Even if you’ve only just started thinking about saving for your future – that’s still great news! Without an employer to take care of pension contributions on your behalf, it can be all too easy to neglect a retirement savings plan.
It’s understandable. The terminology can be complicated, no one teaches you about them, and when income fluctuates, it can feel safer to hold on to the cash. It’s hard to get into the habit of saving for a fund you might not see for decades, isn’t it? But that doesn’t mean that pensions aren’t important for self-employed workers.
What about the State Pension?
Providing you’ve made National Insurance Contributions you’ll be entitled to receive the State Pension once you reach the age requirement. It’s no secret though, that the amount you’ll get will be less than impressive, or that retirement age has increased. Compared to your potential income as a self-employed worker, the State Pension is unlikely to provide the relaxing retirement you’re probably hoping for.
That’s why it’s recommended that everyone top up their pension whenever possible, which is the rationale behind the auto-enrolment scheme. It encourages those who otherwise wouldn’t have thought about pensions to save. The bad news for self-employed people is you don’t get auto-enrolment so it’s up to you alone to save for a pension. Don’t worry, there are other options available!
Saving into a pension pot
Pensions are the traditional option, with many different types of pension pot to choose from depending on how much control you want over your investments. The main benefit of a pension pot is the government top-up in the form of tax relief.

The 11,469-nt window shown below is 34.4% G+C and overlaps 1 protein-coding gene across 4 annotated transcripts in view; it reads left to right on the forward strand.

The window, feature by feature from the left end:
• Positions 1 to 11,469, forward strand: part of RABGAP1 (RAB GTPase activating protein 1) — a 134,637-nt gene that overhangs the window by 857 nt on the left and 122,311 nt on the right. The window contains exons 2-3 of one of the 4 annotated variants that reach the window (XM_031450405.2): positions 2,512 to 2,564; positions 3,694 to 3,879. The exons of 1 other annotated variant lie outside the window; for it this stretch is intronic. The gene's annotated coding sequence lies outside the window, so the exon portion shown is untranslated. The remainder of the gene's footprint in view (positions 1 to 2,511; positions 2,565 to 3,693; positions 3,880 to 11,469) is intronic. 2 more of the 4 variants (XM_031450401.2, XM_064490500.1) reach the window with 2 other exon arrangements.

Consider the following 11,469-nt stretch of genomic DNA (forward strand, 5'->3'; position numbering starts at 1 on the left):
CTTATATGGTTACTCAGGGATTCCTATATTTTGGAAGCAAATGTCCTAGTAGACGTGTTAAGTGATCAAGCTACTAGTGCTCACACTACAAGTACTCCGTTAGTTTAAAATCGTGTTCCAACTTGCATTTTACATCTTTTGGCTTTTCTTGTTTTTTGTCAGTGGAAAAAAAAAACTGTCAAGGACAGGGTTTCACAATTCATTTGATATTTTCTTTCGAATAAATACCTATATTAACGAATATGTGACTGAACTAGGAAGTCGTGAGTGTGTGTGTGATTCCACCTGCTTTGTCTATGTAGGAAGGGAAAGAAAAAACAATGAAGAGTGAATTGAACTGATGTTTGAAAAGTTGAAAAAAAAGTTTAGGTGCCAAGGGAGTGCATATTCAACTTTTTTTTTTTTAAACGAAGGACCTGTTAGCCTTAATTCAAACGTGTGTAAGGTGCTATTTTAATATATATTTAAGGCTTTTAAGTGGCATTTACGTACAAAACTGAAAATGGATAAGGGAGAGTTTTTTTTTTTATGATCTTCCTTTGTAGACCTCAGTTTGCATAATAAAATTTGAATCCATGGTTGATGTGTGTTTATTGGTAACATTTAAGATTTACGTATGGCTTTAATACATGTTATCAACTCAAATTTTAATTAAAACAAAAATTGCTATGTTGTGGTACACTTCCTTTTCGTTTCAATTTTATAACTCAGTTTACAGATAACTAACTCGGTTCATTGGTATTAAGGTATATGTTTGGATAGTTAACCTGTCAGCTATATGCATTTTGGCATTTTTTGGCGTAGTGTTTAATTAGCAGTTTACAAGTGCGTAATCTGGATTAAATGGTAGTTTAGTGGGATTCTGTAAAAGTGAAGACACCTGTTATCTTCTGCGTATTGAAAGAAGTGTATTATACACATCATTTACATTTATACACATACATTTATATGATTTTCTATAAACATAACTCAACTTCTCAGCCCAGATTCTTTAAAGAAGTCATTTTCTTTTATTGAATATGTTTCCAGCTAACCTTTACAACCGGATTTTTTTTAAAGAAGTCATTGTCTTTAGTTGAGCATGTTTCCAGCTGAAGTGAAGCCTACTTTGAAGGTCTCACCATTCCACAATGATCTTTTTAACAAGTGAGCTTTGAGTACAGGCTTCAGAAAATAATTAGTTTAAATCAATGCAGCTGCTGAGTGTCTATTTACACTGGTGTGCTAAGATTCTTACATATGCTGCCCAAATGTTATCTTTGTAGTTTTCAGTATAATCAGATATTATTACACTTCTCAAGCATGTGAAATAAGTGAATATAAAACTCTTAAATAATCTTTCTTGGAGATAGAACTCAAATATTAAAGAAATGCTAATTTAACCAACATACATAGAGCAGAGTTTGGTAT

As a pension, your money is also protected from things like bankruptcy and inheritance tax. Other retirement options such as ISAs are considered assets and as such won’t be safe from those. The downside to pensions is that when you make a withdrawal, only the first 25% is tax-free. The rest will be subject to Income Tax.
Saving with an ISA
More people are considering using an ISA for their pension, particularly since the Lifetime ISA launched. The LISA can be used to save for a first house or for retirement, currently allowing savings of up to £4,000 a year.
The LISA benefits from a 25% top-up from the government each year, and it’s not subject to tax. You can withdraw the money anytime, but to do so without incurring a 25% penalty from the government, you’ll either need to be aged 60+, or using the money towards buying your first home.
Stocks and shares
If you fancy trying the stock market, you can invest your money exactly where you want and then put the returns towards your retirement. This is essentially how pension pots work, but if you go it alone, you have full control to invest and use the returns whenever you want. The downside to investing in stocks and shares alone is that you don’t get any top-up from the government which you would with a pension pot. That means you could be missing out on a huge amount of free cash.
Stocks and shares are a good option if you can handle risk and want to invest long term, but they probably shouldn’t be your only method of saving for retirement. Especially if you’re not too sure what you’re doing!
Which is the best retirement option for you?
As you can see, there are pros and cons to all of the above options. In an ideal world, you could make use of a few methods of saving for retirement to spread your investments. Take time to work out what your priorities are, and do some research into what’s available, and how it can support your retirement goals.